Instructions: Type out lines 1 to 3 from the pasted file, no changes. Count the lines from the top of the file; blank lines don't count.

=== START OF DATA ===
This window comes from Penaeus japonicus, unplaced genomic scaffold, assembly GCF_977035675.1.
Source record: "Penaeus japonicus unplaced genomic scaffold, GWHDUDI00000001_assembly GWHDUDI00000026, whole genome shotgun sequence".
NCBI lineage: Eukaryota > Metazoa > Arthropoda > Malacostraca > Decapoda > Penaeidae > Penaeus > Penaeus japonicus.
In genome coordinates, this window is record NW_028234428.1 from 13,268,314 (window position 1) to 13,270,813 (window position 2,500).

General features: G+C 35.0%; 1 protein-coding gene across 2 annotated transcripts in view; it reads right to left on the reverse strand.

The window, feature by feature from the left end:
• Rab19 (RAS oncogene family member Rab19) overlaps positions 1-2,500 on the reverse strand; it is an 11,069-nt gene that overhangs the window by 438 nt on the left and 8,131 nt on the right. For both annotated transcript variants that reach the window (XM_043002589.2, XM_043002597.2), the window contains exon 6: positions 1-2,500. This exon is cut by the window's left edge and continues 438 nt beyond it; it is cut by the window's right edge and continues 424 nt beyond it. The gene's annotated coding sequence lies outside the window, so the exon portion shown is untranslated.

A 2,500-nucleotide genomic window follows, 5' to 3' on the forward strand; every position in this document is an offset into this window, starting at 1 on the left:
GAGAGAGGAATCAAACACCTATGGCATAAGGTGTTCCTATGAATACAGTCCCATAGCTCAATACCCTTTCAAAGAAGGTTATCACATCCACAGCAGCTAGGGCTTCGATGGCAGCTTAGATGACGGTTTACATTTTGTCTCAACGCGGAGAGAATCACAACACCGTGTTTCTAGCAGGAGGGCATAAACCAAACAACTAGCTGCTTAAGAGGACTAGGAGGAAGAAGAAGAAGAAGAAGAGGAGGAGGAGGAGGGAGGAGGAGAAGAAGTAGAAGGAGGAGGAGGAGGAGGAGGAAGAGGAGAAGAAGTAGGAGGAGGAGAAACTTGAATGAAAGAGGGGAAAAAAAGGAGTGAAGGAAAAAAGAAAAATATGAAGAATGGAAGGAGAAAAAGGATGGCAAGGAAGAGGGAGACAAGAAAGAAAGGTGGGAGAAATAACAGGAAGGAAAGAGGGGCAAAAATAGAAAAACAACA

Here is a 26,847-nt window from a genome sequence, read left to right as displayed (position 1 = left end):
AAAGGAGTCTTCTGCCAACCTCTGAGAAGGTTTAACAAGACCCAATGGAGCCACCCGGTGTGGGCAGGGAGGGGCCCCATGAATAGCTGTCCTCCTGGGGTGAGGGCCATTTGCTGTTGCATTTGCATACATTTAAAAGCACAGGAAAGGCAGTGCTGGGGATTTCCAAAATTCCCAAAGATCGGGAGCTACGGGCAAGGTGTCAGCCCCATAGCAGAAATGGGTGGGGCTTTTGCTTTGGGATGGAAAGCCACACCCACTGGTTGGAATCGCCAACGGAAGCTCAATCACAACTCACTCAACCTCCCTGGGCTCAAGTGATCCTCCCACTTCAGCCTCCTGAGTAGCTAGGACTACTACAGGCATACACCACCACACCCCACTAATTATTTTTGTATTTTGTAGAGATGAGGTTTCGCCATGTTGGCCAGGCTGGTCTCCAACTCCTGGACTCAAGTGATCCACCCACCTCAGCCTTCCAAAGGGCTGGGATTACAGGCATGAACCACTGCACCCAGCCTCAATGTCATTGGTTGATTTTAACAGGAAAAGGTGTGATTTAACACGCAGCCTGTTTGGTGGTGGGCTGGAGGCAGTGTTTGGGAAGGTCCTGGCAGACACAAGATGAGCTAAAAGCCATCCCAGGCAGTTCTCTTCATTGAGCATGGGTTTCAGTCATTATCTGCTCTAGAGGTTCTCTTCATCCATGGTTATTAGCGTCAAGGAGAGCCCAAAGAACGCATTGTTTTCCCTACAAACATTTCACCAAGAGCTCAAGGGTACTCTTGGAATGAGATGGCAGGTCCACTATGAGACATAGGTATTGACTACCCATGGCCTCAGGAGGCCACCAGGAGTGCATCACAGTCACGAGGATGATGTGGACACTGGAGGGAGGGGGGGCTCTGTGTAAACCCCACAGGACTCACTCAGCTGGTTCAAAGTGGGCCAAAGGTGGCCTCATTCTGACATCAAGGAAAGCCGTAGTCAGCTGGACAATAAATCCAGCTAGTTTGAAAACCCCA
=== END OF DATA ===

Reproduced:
This window comes from Penaeus japonicus, unplaced genomic scaffold, assembly GCF_977035675.1.
Source record: "Penaeus japonicus unplaced genomic scaffold, GWHDUDI00000001_assembly GWHDUDI00000026, whole genome shotgun sequence".
NCBI lineage: Eukaryota > Metazoa > Arthropoda > Malacostraca > Decapoda > Penaeidae > Penaeus > Penaeus japonicus.